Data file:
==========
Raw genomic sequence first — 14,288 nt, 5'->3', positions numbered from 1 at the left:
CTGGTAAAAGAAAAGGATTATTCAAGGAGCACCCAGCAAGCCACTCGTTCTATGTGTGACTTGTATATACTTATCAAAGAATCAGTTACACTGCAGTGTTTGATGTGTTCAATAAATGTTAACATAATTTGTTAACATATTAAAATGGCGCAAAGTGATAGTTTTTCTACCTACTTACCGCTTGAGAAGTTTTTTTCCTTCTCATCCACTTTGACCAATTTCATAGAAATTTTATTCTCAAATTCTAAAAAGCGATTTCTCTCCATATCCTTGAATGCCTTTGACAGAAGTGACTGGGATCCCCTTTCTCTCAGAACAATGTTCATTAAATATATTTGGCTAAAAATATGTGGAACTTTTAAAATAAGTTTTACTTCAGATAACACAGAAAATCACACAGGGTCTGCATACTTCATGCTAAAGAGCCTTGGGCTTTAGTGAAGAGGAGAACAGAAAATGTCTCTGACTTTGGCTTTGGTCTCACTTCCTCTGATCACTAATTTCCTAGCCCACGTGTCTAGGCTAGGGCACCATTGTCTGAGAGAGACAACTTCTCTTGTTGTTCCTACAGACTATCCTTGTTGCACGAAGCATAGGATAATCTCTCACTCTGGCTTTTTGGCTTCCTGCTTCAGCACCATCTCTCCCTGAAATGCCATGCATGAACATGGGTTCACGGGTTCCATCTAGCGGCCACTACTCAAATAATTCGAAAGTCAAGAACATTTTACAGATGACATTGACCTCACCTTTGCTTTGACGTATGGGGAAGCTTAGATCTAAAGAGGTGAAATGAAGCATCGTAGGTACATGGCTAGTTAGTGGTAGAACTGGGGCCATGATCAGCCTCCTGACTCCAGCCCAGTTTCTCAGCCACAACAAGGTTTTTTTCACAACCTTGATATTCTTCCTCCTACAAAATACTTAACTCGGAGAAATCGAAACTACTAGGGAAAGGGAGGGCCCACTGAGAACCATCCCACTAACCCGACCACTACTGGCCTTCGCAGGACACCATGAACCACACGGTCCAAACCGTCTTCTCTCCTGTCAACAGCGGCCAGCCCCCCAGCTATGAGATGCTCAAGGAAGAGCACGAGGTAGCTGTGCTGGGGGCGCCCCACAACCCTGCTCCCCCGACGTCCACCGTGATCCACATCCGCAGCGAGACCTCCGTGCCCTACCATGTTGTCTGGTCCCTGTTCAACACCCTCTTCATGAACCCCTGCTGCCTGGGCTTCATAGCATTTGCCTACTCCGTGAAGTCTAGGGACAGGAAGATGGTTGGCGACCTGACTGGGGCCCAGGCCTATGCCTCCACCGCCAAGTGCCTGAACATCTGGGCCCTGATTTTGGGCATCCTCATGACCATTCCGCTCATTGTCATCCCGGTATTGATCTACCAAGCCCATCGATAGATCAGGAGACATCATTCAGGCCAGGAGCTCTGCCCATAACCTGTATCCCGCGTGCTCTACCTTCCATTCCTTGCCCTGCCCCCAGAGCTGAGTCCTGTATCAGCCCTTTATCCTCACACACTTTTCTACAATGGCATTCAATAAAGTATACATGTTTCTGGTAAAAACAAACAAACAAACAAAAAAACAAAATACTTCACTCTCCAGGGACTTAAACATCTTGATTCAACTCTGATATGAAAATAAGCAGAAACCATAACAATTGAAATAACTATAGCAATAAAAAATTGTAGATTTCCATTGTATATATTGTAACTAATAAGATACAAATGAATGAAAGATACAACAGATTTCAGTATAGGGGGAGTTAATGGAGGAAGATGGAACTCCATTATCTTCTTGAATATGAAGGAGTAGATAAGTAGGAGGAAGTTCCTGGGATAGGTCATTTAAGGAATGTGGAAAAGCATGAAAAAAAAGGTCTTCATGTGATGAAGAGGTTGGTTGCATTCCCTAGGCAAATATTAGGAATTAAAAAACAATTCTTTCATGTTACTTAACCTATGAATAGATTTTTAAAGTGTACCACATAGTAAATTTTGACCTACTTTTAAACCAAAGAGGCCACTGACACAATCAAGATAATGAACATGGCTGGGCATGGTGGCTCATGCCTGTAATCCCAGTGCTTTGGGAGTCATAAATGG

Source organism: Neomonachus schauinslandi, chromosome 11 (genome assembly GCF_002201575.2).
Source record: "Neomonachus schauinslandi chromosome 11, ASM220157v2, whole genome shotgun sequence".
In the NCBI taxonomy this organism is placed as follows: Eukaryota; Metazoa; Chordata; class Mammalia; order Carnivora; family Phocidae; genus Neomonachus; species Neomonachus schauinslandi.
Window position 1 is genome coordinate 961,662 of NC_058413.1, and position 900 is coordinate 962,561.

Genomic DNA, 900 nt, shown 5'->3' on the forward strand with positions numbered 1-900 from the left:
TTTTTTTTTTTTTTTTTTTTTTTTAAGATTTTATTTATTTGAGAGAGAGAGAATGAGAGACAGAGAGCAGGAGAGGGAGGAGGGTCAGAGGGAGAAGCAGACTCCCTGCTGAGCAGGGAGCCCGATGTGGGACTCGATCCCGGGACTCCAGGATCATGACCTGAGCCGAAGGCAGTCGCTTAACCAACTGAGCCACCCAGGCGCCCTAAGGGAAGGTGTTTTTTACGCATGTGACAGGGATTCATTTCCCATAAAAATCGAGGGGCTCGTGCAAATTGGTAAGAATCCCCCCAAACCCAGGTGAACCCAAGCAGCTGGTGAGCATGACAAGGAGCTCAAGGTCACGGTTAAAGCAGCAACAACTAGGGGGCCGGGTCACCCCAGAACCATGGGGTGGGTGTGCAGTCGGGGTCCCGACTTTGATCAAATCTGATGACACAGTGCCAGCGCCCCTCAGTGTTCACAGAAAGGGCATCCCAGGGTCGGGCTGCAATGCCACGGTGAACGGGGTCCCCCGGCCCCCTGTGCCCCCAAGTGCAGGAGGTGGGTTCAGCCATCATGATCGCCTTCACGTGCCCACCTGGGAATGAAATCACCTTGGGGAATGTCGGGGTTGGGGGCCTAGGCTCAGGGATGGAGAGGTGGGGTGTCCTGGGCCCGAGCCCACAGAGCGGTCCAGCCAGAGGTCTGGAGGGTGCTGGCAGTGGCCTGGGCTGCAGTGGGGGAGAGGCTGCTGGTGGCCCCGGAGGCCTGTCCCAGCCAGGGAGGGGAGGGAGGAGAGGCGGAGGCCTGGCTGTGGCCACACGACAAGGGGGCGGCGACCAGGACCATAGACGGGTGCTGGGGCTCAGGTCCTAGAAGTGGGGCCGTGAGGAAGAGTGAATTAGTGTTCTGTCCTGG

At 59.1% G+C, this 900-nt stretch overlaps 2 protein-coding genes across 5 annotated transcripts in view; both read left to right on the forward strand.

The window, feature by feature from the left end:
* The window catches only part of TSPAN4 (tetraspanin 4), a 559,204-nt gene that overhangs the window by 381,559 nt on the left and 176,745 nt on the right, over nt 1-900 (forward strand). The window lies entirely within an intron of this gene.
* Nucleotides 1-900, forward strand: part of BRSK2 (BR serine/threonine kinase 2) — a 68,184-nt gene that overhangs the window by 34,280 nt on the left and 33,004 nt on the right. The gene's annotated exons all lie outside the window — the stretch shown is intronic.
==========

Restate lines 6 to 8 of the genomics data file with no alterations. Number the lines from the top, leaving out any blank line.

Window position 1 is genome coordinate 961,662 of NC_058413.1, and position 900 is coordinate 962,561.

Genomic DNA, 900 nt, shown 5'->3' on the forward strand with positions numbered 1-900 from the left:
TTTTTTTTTTTTTTTTTTTTTTTTAAGATTTTATTTATTTGAGAGAGAGAGAATGAGAGACAGAGAGCAGGAGAGGGAGGAGGGTCAGAGGGAGAAGCAGACTCCCTGCTGAGCAGGGAGCCCGATGTGGGACTCGATCCCGGGACTCCAGGATCATGACCTGAGCCGAAGGCAGTCGCTTAACCAACTGAGCCACCCAGGCGCCCTAAGGGAAGGTGTTTTTTACGCATGTGACAGGGATTCATTTCCCATAAAAATCGAGGGGCTCGTGCAAATTGGTAAGAATCCCCCCAAACCCAGGTGAACCCAAGCAGCTGGTGAGCATGACAAGGAGCTCAAGGTCACGGTTAAAGCAGCAACAACTAGGGGGCCGGGTCACCCCAGAACCATGGGGTGGGTGTGCAGTCGGGGTCCCGACTTTGATCAAATCTGATGACACAGTGCCAGCGCCCCTCAGTGTTCACAGAAAGGGCATCCCAGGGTCGGGCTGCAATGCCACGGTGAACGGGGTCCCCCGGCCCCCTGTGCCCCCAAGTGCAGGAGGTGGGTTCAGCCATCATGATCGCCTTCACGTGCCCACCTGGGAATGAAATCACCTTGGGGAATGTCGGGGTTGGGGGCCTAGGCTCAGGGATGGAGAGGTGGGGTGTCCTGGGCCCGAGCCCACAGAGCGGTCCAGCCAGAGGTCTGGAGGGTGCTGGCAGTGGCCTGGGCTGCAGTGGGGGAGAGGCTGCTGGTGGCCCCGGAGGCCTGTCCCAGCCAGGGAGGGGAGGGAGGAGAGGCGGAGGCCTGGCTGTGGCCACACGACAAGGGGGCGGCGACCAGGACCATAGACGGGTGCTGGGGCTCAGGTCCTAGAAGTGGGGCCGTGAGGAAGAGTGAATTAGTGTTCTGTCCTGG